ACEP Shares Views On The Energy Sector

04
Mar 2015

The Ghana chapter of the Africa Centre for Energy Policy (ACEP Ghana), an Energy Policy and Governance Think-Tank, has commended government for the medium and long-term approach it intended to adopt to address the energy sector challenges.
ACEP has, however, expressed concern about the funding arrangements and structural issues involved in the deployment of emergency power generation plants to address the short-term challenges of the sector.
 
Addressing a news conference in Accra, yesterday, in response to the short, medium and long-term measures being put in place to address Ghana’s energy sector challenges —as contained in the President’s State of the Nation Address— the Executive Director of ACEP Ghana, Dr Mohammed Amin Adam, called on government to fully disclose all the terms associated with the power barges and justification for value for money in the transactions.
Dr Adam reminded government of on-going projects like the Kpone Thermal Plant (220MW), TICO Expansion (110 MW), (TTIP 120 MW) and CENTI (100 MW) which are yet to be completed.
He urged government to fast-track negotiations for the interconnection project between the Atuabo Gas pipeline and the West Africa Pipeline to reverse stranded gas from Takoradi to Tema for use by the power plants.
He also called on government to evaluate the various projects, especially the Volta River Authority (VRA) generation projects, to determine their financial requirement and to develop a strategy to support the timely closure to financing and delivery of the projects.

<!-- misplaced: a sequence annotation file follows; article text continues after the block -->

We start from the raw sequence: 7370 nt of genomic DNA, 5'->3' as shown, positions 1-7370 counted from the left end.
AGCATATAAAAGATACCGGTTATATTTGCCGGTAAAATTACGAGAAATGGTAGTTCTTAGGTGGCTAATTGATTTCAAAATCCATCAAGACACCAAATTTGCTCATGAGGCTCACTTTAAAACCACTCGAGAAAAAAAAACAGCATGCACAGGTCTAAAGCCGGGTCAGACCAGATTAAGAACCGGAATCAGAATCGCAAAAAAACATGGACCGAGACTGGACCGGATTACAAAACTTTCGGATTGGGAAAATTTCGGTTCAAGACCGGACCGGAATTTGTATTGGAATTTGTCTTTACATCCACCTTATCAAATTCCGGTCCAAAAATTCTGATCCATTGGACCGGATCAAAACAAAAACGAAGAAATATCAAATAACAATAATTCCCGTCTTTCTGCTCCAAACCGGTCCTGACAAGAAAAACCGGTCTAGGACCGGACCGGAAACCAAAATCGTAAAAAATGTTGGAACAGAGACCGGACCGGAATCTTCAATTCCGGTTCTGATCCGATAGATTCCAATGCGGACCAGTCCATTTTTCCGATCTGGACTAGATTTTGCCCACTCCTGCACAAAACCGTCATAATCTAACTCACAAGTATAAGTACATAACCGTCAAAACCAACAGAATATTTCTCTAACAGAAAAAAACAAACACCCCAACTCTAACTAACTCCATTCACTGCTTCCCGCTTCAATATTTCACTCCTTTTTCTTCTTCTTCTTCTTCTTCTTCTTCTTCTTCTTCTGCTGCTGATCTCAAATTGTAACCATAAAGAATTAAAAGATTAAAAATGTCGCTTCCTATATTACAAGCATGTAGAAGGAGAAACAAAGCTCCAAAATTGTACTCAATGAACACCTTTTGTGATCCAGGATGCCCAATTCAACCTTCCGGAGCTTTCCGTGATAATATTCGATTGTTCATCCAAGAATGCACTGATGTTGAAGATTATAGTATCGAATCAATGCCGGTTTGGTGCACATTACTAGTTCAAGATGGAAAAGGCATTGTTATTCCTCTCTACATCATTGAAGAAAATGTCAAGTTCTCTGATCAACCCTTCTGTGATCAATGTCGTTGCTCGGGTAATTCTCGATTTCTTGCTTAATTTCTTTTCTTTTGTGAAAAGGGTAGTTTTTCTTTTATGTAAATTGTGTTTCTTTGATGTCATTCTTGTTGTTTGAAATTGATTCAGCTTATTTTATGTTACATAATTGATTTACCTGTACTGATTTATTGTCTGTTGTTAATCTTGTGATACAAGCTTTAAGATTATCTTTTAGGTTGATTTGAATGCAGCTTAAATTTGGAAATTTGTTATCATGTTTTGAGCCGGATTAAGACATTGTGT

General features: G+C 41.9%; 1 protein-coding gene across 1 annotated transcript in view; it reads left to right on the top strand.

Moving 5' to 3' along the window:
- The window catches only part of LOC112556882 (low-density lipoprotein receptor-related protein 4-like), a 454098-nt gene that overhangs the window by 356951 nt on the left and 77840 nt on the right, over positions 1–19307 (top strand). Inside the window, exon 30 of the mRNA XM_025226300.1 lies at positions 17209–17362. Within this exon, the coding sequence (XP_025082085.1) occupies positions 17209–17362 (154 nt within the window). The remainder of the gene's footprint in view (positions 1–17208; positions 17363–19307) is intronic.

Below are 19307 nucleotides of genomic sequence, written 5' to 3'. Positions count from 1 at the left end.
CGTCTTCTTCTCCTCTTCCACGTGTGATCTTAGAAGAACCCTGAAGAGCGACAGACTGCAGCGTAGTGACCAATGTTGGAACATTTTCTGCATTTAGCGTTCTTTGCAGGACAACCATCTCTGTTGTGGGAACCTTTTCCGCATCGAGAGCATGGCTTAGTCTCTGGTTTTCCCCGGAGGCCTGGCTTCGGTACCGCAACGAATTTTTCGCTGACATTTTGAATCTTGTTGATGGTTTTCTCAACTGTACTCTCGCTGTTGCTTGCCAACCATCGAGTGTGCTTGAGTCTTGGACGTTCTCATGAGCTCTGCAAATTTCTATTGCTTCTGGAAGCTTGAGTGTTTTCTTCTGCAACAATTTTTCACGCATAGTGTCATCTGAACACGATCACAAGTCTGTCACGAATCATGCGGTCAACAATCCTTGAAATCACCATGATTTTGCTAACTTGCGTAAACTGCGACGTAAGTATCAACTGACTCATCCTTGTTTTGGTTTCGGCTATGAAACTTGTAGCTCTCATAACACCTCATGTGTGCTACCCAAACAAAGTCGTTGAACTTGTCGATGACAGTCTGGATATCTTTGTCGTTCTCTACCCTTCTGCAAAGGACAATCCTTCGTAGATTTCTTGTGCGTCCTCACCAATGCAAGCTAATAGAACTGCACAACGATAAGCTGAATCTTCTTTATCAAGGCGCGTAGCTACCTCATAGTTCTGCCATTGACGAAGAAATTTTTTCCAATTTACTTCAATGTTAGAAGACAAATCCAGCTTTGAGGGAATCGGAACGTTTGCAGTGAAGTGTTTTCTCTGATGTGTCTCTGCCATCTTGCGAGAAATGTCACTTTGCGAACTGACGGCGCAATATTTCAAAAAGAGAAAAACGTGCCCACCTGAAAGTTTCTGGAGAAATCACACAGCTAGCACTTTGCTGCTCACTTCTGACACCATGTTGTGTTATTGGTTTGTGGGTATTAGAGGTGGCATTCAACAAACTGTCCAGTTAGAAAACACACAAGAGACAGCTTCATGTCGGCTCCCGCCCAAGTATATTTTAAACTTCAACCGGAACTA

In addition, he said, government should also assess the fuel requirements of these projects and publish a fuel security strategy, adding that there was the need for a high-level panel to co-ordinate and implement these projects under the leadership of the Ministry of Power— these projects being the most challenging programmes of the President, he noted.
On power sector reforms, Dr Adam said, ACEP’s view was that as part of the reforms—restructuring of the Bui  Authority and VRA— government should separate the VRA Thermal into a subsidiary of VRA, with between 30 and 49 per cent shareholding.
This arrangement, he said, would ensure that the VRA Thermal operated under the same conditions as other Independent Power Producers (IPPs) to improve its finances and efficiency in the management of its Thermal plants.
He expressed support for the determination of government to implement the conditions of the Millennium Challenge Compact (MCC) ll, but was quick to urge government to be steadfast about the institutional changes in the Electricity Company of Ghana (ECG) to make it efficient and financially viable.
He, said as a demonstration of its commitment to the reform programme, government should publish a Request for Proposal for private sector participation in ECG.
On support for renewable energy and government’s plan to introduce 200,000 rooftop solar systems and the decision to fund the programme by increasing the Energy Fund Levy, Dr Adam urged government to publish guidelines on the disbursement of the funds accruing and the transparency framework that would be used to govern its management.
On the introduction of coal in the fuel mix under the Coal Plant Project, Dr Adam stressed the need for government to first develop industry regulations, industry standards, pricing, technology, waste disposal and environmental mitigation plans, and to put in place an appropriate port infrastructure.
He warned of the danger ahead, given that Asogli power was likely to bring in the coal plants from China, where most of their old coal plants had been decommissioned.
Furthermore, he said, an Electricity Law, similar to the Renewable Energy Act was required to provide options for electricity generation, including the legalization of the different types of fuel for use in generation, as well as address issues of electricity transmission and distribution.
Source: ISD (G.D. Zaney)